Thursday, December 28, 2006

Total Immersion

I've spent some long stretches working on a chapter to back up that first line I posted a few days ago another nice part of being off from my day job a few days and generaly off my feet.

It's a first line I've modified a bit based on suggestions here, by the way.

Referring to Dean Koontz on writing again, in one of his writing texts he's adamant about devoting uninterrupted hours to writing. Find time on a weekend if not during the week, he urges, to spend uninterrupted stretches with your fiction.

Other than having cats jump on my laptop I've done that the last few days, and it kind of reminded me how effective immersion in the world of your fiction can be.

The four walls of the setting become real, the characters literally start to breathe and truly you're in a different place within yourself or your thoughts.

As a reporter I covered someone discussing painting from the left side of the brain or the right, I forget which one's which in the creative vs. pragmatic scenario. She talked about getting to that place.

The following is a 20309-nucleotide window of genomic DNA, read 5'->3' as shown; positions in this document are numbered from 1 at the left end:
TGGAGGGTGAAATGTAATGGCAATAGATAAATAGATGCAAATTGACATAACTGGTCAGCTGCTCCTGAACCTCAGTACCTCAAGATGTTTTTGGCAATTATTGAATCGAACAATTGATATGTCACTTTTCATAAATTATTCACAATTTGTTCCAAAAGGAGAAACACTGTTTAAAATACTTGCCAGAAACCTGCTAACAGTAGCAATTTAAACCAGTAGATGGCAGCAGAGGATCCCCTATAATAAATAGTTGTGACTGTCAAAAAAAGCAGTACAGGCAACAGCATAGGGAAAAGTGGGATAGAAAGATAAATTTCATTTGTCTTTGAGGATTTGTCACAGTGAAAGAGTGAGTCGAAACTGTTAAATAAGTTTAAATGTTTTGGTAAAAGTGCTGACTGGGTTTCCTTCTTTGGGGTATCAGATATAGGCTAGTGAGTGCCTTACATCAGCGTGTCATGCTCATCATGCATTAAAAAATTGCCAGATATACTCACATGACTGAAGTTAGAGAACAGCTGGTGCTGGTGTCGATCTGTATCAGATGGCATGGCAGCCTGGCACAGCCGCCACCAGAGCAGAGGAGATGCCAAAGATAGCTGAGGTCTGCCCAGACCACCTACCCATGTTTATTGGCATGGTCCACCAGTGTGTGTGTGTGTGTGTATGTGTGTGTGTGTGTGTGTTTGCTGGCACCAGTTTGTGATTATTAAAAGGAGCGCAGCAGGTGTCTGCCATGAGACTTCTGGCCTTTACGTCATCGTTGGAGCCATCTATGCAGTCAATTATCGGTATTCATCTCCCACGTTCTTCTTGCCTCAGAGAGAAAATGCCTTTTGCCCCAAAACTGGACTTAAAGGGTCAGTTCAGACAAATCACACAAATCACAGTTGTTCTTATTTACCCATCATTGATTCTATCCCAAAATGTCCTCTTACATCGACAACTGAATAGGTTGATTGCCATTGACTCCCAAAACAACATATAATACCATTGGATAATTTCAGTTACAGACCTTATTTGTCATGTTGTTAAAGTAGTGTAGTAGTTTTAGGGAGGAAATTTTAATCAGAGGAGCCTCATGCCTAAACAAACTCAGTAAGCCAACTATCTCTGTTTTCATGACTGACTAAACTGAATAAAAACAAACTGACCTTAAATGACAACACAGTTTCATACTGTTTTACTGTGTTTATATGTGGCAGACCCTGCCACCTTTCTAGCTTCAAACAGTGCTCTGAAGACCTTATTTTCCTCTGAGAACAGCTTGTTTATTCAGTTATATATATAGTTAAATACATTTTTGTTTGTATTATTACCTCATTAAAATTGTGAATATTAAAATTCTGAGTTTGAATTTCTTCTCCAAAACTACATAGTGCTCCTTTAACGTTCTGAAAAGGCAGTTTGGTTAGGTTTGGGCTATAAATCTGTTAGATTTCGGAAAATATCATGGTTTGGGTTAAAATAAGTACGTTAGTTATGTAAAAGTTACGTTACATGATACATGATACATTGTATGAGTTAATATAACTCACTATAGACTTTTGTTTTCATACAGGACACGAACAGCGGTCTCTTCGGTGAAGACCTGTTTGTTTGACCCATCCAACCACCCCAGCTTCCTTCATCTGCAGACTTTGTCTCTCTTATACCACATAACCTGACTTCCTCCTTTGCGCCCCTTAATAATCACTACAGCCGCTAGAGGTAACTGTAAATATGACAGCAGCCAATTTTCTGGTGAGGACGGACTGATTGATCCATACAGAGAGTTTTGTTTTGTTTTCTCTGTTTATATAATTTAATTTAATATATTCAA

I know scientifically the left-right brain notion isn't proven, but I do find something does happen in the creative process where everything really kicks in.

I may have mentioned in this blog before how much I came to live in the small town that is the setting of my novel When Darkness Falls. I knew the streets, the shadows, the shops and what it was like to drive through town on a foggy evening.

When the book was finished I hated to leave.

It's to reach that point in a new piece of writing. It's not magic, but it feels that way.


Wayne Allen Sallee said...

Absolutely, Sid. It doesn't happen as much with my short fiction, as the stories are the equivalent of running up a hill. But when I was writing THE HOLY TERROR, I knew the city and smells and sights. The flames and smoke in the prologue I recall with much intensity. If I ever cobble my notes together for CITY WITH NO SECOND CHANCES, I can see the last scene from every angle in MY mind and from every character's POV.

Charles Gramlich said...

That immersion is the joy of writing, and it does seem magical. I know when I'm able to do it I feel energized and just plain good.

Clifford said...

Yeah, there's little better than the immersion. I'm convinced it's good for you.

Place is not one of my strong's one of the areas I need to work on, so I've never had that sense of being there -- not in the physical way you describe. Interesting...

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